The U.S. Department of Labor (DOL) has quickly followed its proposed rule to expand the number of workers eligible for overtime pay, with a new interpretation of who can be classified as an independent contractor. If you fail to comply with the new definition and misidentify workers, you could become a target for DOL investigations and vulnerable to lawsuits.
On July 16 the DOL Wage & Hour Division Administrator issued “Administrator’s Interpretation No. 2015-1” (AI) on the application of the Fair Labor Standards Act (FLSA) for identification of workers who are misclassified as independent contractors.
The AI states DOL’s unequivocal opinion that “most workers are employees.” This may sharply limit many businesses’ use of independent contractors, transforming these workers into W-2 employees covered by Social Security, Medicare, benefits, FMLA and other rights. The new interpretation could lead to more private litigation as well as increased DOL investigations and enforcement actions.
To determine whether a worker is an employee or an independent contractor, the DOL will evaluate the worker’s “economic independence.” Is the worker truly in business for him or herself, or does he or she rely on the employer for whom he or she provides services?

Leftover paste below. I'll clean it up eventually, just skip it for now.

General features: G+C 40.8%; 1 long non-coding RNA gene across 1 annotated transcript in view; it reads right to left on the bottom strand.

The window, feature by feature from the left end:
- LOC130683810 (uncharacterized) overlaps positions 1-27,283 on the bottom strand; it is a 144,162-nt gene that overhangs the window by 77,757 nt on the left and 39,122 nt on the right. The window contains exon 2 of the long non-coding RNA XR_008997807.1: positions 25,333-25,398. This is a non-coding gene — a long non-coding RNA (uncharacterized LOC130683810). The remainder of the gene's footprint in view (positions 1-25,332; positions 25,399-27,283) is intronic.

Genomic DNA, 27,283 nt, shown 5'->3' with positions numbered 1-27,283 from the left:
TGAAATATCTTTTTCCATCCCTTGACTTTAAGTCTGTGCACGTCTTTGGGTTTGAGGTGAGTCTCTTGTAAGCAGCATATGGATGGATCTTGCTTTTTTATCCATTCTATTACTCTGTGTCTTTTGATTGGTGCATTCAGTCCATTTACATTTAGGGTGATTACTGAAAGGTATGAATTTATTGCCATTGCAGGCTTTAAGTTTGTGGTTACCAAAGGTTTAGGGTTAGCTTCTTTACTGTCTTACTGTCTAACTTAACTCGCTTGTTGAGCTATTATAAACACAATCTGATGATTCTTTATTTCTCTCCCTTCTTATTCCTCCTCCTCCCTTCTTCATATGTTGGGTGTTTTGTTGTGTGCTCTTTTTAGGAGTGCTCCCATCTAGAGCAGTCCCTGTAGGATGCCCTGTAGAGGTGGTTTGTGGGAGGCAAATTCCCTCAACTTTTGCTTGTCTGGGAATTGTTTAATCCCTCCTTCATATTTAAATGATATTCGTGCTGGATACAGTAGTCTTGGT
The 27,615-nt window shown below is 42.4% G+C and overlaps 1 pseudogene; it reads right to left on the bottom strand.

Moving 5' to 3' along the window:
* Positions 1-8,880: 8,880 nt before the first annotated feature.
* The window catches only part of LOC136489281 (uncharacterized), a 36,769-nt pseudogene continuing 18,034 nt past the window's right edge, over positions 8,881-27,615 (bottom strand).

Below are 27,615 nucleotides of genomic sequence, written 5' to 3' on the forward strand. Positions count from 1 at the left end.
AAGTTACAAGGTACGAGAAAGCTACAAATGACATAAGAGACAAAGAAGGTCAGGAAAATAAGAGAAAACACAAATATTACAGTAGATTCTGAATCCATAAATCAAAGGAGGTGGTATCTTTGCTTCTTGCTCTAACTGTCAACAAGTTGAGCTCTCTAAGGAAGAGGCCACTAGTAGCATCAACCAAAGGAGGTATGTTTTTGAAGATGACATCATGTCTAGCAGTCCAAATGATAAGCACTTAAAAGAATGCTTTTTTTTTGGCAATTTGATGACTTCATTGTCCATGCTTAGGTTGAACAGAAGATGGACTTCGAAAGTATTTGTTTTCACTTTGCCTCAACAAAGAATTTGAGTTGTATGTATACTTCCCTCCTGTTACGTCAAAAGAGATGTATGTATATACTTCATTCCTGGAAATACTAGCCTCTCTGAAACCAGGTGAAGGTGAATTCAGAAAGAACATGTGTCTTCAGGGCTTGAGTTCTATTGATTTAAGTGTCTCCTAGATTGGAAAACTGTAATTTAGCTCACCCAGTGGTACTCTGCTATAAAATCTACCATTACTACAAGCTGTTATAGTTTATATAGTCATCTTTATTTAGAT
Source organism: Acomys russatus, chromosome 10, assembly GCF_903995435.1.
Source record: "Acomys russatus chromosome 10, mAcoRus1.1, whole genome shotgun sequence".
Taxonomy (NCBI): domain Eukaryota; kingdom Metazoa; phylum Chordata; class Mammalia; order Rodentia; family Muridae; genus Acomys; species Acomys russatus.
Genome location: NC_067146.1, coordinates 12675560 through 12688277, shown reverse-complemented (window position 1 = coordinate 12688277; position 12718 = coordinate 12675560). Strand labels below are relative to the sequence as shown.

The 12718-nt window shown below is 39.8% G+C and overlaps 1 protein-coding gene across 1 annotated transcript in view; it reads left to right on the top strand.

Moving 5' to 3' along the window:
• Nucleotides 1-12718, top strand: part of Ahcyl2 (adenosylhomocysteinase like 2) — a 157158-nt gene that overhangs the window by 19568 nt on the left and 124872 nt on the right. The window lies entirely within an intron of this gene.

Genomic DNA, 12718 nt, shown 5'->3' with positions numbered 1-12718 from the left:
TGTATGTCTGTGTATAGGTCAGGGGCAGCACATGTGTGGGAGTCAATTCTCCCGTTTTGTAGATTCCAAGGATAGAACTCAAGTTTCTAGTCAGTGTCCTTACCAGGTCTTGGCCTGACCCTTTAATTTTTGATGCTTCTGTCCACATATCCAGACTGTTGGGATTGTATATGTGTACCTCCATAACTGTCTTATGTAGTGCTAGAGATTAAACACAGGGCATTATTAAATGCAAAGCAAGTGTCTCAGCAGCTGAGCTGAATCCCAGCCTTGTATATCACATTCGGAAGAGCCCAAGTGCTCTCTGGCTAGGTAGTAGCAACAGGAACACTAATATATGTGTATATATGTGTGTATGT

Reclassifying workers as employees rather than independent contractors has many effects, including compliance with the FLSA (record keeping, minimum wage and overtime), tax withholding, payroll taxes for Social Security/Medicare, unemployment compensation and workers’ compensation. There’s also inclusion in group health insurance plans and ACA issues, ERISA-covered retirement plans, eligibility for FMLA, leave and other benefits, calculation of leave entitlement, eligibility for meal and rest breaks, reimbursement for business expenses, immigration compliance, plus statutes such as Title VII, ADEA, the ADA, other anti-discrimination laws, and a host of state and local laws that traditionally do not cover independent contractors.
One significant issue that will require ongoing analysis is that, even if employers change their use of independent contractors, the risk of various liabilities from prior practices still remains.
For business owners concerned that some in their workforce will now be deemed employees, the safest course of action is to work with legal counsel to determine the proper course of action.
SAF members can contact attorney Paula Calimafde (Kal-i-MAF-da) for a free 15-minute consultation on this and other small business legal matters. She can be reached at (301) 951-9325. Be sure to mention your SAF membership.
For a more in-depth explanation of this decision, see the latest Week in Review newsletter.